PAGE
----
In 1826, a century before Prohibition, Presbyterian minister Lyman Beecher wrote, “No sin has fewer apologies than intemperance.” Beecher founded the American Temperance Society, one of America’s first such organizations, in 1824. At its conventions, Beecher gave speeches with heavy-handed warnings such as:
“. . . of all the ways to hell, which the feet of deluded mortals tread, that of the intemperate is the most dreary and terrific.”
Preachers such as Beecher are often associated with Prohibition and its precursor, temperance. Prohibitionists argued that their opponents were immoral and un-American. They claimed Prohibition would end crime and poverty and create a godlier nation, which never materialized.
But what about the many religious Americans who did not support the Prohibition Amendment? Many ethnic and religious minorities, particularly Catholic and Jewish Americans, saw religious appeals for temperance as a ruse. They viewed it as a way for the Protestant majority to reinforce cultural norms under the pretext of Christianity.
Protestant temperance advocates believed Christians had a duty to improve America’s quality of life. They championed reform that acted as an extension of church discipline, the practice of censuring church members who have sinned. If the Bible denounced drinking or dancing or slavery, church members had a duty to promote reform that protected their communities from these sins. But the Bible does not take a definitive stance against alcohol — only drunkenness. In Ephesians 5:18, Paul warns, “do not get drunk on wine, which leads to debauchery. Instead, be filled with the Spirit.” But even Jesus drinks wine throughout Scripture. In 1846, English Reverend Christopher Newman Hall summed up this point of clarification in The Scriptural Claims of Teetotalism:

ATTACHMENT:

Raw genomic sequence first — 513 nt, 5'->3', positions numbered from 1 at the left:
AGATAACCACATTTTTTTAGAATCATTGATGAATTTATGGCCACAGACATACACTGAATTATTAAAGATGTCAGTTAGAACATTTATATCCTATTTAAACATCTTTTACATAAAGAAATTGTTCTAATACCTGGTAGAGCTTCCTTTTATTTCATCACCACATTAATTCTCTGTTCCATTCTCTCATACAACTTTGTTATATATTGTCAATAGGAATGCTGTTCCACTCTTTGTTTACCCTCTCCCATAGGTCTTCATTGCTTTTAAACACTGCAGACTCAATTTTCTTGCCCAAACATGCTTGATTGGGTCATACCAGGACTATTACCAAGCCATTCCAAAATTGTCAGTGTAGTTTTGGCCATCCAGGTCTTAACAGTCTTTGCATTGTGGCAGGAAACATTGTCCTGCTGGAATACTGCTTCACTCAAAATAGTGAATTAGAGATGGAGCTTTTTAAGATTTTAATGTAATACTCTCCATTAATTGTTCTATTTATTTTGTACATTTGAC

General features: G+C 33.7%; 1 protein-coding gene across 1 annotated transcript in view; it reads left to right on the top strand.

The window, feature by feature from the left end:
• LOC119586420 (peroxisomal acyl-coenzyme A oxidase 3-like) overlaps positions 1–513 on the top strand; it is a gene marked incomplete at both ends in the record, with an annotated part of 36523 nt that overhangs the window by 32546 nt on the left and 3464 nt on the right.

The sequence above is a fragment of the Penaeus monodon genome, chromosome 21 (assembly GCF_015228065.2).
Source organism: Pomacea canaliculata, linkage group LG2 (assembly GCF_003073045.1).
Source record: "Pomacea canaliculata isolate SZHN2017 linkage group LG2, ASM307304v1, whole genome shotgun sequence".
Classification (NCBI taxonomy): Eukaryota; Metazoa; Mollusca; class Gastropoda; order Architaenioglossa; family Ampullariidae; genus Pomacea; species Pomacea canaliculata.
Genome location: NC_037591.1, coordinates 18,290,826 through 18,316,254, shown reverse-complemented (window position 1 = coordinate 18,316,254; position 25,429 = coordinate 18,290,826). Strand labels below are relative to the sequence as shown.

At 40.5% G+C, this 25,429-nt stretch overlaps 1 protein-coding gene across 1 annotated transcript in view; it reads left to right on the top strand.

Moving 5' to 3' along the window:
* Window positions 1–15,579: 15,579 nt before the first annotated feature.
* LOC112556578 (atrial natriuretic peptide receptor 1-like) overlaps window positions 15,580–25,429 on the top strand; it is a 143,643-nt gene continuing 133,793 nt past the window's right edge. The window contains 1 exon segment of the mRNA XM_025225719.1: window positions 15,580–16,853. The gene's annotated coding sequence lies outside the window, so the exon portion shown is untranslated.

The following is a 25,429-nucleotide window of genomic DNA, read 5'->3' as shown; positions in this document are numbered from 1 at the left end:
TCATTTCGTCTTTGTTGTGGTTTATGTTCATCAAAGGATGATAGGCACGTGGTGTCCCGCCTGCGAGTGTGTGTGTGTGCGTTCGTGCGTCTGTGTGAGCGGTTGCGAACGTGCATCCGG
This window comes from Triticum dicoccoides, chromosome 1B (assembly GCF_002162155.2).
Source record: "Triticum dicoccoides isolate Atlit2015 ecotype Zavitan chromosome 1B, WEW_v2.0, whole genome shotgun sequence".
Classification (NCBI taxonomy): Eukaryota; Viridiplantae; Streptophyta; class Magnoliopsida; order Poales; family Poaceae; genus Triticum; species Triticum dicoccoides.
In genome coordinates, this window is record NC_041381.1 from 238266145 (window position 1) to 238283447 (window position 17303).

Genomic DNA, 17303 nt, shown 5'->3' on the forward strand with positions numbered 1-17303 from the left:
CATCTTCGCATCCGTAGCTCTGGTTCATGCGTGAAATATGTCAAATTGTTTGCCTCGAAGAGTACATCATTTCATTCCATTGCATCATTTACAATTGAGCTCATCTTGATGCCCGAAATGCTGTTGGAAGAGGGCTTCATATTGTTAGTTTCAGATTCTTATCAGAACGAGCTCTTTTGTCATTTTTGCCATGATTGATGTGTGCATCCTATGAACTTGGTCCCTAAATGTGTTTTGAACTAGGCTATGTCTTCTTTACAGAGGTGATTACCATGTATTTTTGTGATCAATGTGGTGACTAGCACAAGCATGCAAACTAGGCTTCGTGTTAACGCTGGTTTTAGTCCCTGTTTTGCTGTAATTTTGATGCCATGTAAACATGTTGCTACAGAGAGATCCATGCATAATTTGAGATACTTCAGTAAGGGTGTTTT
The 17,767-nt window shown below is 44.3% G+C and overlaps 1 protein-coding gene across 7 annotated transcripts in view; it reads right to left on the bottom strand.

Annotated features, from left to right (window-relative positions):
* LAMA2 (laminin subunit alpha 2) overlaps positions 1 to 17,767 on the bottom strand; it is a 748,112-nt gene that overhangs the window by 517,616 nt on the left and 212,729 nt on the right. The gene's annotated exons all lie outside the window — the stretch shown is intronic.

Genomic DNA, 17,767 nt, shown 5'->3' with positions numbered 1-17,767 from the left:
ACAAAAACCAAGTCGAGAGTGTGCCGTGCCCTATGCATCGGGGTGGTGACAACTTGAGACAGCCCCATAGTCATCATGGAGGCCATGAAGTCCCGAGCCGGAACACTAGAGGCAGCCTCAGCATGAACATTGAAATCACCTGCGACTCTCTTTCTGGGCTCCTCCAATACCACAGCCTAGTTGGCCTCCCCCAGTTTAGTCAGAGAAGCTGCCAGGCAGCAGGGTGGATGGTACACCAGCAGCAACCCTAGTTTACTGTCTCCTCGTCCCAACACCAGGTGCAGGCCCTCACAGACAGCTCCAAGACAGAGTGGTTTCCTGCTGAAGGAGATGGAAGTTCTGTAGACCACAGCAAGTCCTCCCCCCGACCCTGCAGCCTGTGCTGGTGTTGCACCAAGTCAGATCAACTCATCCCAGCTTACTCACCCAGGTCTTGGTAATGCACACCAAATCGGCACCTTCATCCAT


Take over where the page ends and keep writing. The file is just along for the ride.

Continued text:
“Alcoholic drinks are not injurious to those who use them in moderation; that the wines of Scripture were all of them fermented, and therefore intoxicating, if taken in sufficient quantities . . . such was the beverage which our Lord produced, and of which he and his disciples frequently partook.”
Still, as the 19th century progressed, more American Protestants chose to support the temperance movement.
Most Catholic and Jewish Americans did not share this enthusiasm for temperance. German, Irish and Italian Catholic communities embraced drinking as a regular part of life. Even the most conservative Orthodox Jewish communities drank alcohol. These immigrant groups also had financial ties to the liquor industry. German American breweries, Irish American distilleries, and both Italian American and Jewish American wineries were often the financial backbones of their communities.
At the turn of the century, the temperance movement became stronger and more political. This shift was driven by anti-immigrant sentiment more than religious belief. The Indiana chapter of the Women’s Christian Temperance Union (WCTU) asserted that 75 percent of Prohibition offenders were foreigners. The WCTU and similar organizations targeted Catholic immigrants for allegedly importing dangerous drinking cultures.
For many working-class immigrants subjected to six-day work weeks, Sunday was more than just the Sabbath. They saw religious freedom as a guarantee that they could spend Sundays however they pleased. Among German American communities, families often spent their free time in beer gardens. Unlike male-only saloons, beer gardens were open to the whole family. Americans unaccustomed to bringing their wives and children to the saloon found this distasteful.